! !

Beyond Current Horizons Final Report

5 summary reports

Over 60 literature reviews commissioned for the programme, written by experts in each field

Fig. 3.2: Structure and scale of BCH programme

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Fig. 3.1

Knowledge and communication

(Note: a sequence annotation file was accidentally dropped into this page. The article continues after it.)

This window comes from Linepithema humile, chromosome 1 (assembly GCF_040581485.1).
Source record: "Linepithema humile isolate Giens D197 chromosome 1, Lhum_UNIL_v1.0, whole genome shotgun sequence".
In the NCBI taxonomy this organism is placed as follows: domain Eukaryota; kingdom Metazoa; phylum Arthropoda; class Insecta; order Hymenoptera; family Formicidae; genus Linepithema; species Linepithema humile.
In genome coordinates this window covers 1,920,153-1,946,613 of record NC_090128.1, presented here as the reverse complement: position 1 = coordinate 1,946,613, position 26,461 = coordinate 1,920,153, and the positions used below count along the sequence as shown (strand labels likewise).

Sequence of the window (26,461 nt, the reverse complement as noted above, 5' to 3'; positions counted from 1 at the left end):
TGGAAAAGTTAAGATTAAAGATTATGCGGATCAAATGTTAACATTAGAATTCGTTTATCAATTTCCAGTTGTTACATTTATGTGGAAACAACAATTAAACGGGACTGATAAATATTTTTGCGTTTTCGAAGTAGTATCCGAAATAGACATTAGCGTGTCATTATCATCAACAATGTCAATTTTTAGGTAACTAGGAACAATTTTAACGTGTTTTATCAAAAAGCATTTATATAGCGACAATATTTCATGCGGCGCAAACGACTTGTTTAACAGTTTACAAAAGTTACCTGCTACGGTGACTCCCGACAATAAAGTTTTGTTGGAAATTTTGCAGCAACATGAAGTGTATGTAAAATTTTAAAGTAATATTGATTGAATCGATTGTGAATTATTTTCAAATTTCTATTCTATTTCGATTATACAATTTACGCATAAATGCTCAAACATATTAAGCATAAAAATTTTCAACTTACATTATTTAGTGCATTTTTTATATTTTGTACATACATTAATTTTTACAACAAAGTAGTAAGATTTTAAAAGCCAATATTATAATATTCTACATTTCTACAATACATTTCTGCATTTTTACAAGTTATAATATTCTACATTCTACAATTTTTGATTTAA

Dr Carey Jewitt’s summary of the 20 literature reviews commissioned for this topic identifies a number of recurring themes and trends. Perhaps the most notable of these for education is “increasing ease of access to increasing amounts of information” (Jewitt, 2009, p. 1). The Internet and mobile devices have dramatically increased the amount of information that people have access to, where they can access it, and the ease with which it is accessed. For children, this provides a significant new educational resource outside of the school and family. This new relationship with information “expands the possibilities” (Jewitt, 2009, p. 2) for knowledge and communication but also alters the demand for certain skills; the ease of access to increasingly vast amounts of textual, image and other forms of information could require “new types of literacy” and an “environment that requires